Ian Cobain writes: For more than a hundred years, not a single year has passed when Britain’s armed forces have not been engaged in military operations somewhere in the world. The British are unique in this respect: the same could not be said of the Americans, the Russians, the French or any other nation.
Only the British are perpetually at war.
One reason that this is rarely acknowledged could be that in the years following the second world war, and before the period of national self-doubt that was provoked in 1956 by the Suez crisis, Britain engaged in so many end-of-empire scraps that military activity came to be regarded by the British public as the norm, and therefore unremarkable. Another is that since 1945, British forces have engaged in a series of small wars that were under-reported and now all but forgotten, or which were obscured, even as they were being fought, by more dramatic events elsewhere.
A great deal is known about some conflicts, such as the 1982 Falklands war and the 2003 invasion of Iraq, and Britain’s role in the two world wars has become in many ways central to the national narrative. But other conflicts are remembered only dimly or have always remained largely hidden.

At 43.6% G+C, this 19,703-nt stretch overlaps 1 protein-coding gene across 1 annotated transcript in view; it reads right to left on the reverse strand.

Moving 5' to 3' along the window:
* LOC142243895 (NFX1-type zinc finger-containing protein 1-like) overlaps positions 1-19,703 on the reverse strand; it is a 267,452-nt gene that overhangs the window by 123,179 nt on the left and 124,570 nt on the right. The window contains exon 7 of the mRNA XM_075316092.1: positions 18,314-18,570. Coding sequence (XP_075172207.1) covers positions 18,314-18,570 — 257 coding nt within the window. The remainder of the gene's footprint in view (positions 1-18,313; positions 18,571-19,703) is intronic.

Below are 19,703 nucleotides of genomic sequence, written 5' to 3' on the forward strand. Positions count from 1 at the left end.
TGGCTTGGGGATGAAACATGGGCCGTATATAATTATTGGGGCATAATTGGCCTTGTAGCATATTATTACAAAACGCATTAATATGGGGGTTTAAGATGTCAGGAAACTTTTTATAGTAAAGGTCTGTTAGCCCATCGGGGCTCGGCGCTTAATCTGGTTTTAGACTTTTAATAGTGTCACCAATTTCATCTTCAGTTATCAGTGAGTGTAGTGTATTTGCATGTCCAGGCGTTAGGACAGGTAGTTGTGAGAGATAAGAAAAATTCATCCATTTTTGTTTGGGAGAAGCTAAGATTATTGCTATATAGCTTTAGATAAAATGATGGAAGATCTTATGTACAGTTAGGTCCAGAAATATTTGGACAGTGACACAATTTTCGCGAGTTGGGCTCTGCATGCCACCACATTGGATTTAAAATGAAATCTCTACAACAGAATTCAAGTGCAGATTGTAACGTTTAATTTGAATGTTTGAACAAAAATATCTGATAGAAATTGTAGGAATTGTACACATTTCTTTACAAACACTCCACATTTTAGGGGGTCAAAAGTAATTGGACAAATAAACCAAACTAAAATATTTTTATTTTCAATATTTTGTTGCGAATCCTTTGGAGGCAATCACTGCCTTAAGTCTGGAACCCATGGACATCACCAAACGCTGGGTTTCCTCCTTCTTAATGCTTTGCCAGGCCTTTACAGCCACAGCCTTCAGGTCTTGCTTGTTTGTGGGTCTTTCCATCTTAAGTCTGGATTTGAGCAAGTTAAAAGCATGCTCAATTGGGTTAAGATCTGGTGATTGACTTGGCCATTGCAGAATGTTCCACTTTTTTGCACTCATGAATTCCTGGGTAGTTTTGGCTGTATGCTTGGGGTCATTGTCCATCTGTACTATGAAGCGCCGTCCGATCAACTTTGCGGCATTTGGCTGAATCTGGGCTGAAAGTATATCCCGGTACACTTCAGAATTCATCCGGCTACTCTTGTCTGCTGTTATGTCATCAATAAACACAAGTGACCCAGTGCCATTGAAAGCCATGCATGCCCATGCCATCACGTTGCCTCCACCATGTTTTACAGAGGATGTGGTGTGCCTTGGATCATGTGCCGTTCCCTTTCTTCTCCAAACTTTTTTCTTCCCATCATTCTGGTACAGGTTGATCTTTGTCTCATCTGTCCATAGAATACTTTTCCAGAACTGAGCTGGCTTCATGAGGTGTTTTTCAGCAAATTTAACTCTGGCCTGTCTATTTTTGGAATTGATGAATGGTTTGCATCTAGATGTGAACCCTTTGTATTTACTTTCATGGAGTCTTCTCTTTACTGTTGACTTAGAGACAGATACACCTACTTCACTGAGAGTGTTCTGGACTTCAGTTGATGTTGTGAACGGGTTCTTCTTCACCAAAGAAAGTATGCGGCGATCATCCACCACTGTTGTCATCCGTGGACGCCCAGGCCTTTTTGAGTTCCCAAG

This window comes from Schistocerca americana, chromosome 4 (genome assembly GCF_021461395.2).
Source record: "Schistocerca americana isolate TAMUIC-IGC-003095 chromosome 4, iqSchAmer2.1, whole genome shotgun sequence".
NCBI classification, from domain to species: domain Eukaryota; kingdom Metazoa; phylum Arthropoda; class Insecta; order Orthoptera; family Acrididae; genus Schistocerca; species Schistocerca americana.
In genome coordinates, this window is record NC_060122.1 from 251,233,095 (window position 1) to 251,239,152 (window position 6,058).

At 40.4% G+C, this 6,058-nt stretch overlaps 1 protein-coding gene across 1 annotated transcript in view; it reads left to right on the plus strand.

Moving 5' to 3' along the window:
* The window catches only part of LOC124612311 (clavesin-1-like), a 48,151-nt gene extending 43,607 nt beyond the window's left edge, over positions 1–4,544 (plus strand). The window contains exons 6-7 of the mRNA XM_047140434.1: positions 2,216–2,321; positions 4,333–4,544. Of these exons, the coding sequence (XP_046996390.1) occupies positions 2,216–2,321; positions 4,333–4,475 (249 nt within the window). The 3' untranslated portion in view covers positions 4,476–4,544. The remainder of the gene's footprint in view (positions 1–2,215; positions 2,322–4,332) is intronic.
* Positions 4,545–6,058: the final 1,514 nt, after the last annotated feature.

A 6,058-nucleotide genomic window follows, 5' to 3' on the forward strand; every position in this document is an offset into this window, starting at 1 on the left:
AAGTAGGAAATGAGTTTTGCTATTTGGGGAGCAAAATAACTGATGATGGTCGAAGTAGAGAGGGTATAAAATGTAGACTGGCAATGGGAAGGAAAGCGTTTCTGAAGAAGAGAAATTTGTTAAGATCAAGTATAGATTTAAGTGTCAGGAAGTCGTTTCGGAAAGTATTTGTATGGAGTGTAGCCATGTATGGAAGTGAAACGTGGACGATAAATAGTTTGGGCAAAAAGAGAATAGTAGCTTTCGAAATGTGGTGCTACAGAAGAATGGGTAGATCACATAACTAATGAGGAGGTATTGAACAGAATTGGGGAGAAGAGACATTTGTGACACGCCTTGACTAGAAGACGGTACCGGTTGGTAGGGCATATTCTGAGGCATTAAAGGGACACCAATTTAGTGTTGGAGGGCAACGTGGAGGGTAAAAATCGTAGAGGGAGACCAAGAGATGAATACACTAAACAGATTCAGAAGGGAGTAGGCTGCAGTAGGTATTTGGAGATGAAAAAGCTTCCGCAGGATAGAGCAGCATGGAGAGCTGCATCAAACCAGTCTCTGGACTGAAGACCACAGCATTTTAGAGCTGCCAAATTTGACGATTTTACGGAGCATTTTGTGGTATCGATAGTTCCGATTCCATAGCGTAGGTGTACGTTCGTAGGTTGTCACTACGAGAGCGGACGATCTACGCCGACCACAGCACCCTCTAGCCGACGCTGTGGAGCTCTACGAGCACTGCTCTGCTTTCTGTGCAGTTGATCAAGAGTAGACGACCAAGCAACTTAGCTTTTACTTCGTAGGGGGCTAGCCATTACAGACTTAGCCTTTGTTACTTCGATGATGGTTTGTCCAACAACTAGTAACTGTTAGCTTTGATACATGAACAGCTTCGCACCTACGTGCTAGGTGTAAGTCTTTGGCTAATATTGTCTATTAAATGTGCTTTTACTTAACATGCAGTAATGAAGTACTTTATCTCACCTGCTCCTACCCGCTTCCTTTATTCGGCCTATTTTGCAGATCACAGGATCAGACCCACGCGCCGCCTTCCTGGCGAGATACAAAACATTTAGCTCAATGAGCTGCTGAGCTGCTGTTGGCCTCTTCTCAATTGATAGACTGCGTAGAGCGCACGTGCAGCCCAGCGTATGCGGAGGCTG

One strategically vital war, waged by Britain for more than a decade, was fought for most of that time in complete secrecy. In January 1972, readers of the Observer opened their newspaper to see a report headlined “UK fighting secret Gulf war?” On the same day, the Sunday Times ran a very similar article, asking: “Is Dhofar Britain’s hush-hush war?” British troops, the newspapers revealed, were engaged in the war that the sultan of Oman was fighting against guerrillas in the mountains of Dhofar in the south of the country.
Four years earlier, the devaluation crisis had forced Harold Wilson’s government to pledge that British forces would be withdrawn from all points east of Suez by December 1971 – the only exemption being a small force that was to remain in Hong Kong. Now the Observer article was demanding to know: “Has Britain really withdrawn all her forces from the Persian Gulf and the Arabian Peninsula? Or is the British government, like the Americans in Laos, waging a secret war without the full knowledge of parliament and public?” The Observer located one of the insurgency’s leaders, who told its reporter that the war had begun with an “explosion” in the country on 9 June 1965, triggered by what he described as poor local governance and “the oppression of the British”. By the time the Observer and Sunday Times were publishing their first, tentative reports, Britain had been at war in Oman for six-and-a-half years. [Continue reading…]